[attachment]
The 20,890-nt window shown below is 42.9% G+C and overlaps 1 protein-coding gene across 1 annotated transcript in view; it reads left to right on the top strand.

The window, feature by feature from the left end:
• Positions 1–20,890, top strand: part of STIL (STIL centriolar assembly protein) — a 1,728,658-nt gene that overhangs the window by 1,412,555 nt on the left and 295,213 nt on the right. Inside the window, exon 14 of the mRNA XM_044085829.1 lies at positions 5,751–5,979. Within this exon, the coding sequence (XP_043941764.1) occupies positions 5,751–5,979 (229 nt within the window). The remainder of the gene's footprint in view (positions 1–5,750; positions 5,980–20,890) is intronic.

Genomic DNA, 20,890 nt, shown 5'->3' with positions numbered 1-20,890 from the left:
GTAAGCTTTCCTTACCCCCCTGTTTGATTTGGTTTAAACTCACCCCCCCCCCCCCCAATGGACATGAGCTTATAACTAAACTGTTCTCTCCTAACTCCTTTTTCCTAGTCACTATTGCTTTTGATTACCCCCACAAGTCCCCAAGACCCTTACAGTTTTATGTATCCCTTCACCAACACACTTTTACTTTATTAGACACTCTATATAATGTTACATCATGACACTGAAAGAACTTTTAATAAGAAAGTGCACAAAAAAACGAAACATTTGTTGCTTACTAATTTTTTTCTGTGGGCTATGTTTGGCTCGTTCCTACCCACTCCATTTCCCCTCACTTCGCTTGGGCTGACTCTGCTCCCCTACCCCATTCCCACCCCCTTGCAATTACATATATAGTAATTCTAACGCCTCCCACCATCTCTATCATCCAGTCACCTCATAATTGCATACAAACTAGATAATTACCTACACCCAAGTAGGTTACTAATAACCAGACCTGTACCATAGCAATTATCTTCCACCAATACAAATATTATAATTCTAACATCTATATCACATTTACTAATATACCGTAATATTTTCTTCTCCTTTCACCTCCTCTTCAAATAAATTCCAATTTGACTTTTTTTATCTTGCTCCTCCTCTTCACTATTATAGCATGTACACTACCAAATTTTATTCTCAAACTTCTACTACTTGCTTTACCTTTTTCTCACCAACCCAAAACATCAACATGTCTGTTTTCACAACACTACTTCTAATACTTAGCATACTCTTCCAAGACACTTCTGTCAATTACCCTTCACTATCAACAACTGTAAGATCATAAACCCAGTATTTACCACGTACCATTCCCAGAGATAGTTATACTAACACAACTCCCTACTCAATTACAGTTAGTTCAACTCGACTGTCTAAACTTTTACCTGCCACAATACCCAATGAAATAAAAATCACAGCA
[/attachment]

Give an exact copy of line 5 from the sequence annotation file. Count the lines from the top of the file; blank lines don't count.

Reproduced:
GTAAGCTTTCCTTACCCCCCTGTTTGATTTGGTTTAAACTCACCCCCCCCCCCCCCAATGGACATGAGCTTATAACTAAACTGTTCTCTCCTAACTCCTTTTTCCTAGTCACTATTGCTTTTGATTACCCCCACAAGTCCCCAAGACCCTTACAGTTTTATGTATCCCTTCACCAACACACTTTTACTTTATTAGACACTCTATATAATGTTACATCATGACACTGAAAGAACTTTTAATAAGAAAGTGCACAAAAAAACGAAACATTTGTTGCTTACTAATTTTTTTCTGTGGGCTATGTTTGGCTCGTTCCTACCCACTCCATTTCCCCTCACTTCGCTTGGGCTGACTCTGCTCCCCTACCCCATTCCCACCCCCTTGCAATTACATATATAGTAATTCTAACGCCTCCCACCATCTCTATCATCCAGTCACCTCATAATTGCATACAAACTAGATAATTACCTACACCCAAGTAGGTTACTAATAACCAGACCTGTACCATAGCAATTATCTTCCACCAATACAAATATTATAATTCTAACATCTATATCACATTTACTAATATACCGTAATATTTTCTTCTCCTTTCACCTCCTCTTCAAATAAATTCCAATTTGACTTTTTTTATCTTGCTCCTCCTCTTCACTATTATAGCATGTACACTACCAAATTTTATTCTCAAACTTCTACTACTTGCTTTACCTTTTTCTCACCAACCCAAAACATCAACATGTCTGTTTTCACAACACTACTTCTAATACTTAGCATACTCTTCCAAGACACTTCTGTCAATTACCCTTCACTATCAACAACTGTAAGATCATAAACCCAGTATTTACCACGTACCATTCCCAGAGATAGTTATACTAACACAACTCCCTACTCAATTACAGTTAGTTCAACTCGACTGTCTAAACTTTTACCTGCCACAATACCCAATGAAATAAAAATCACAGCA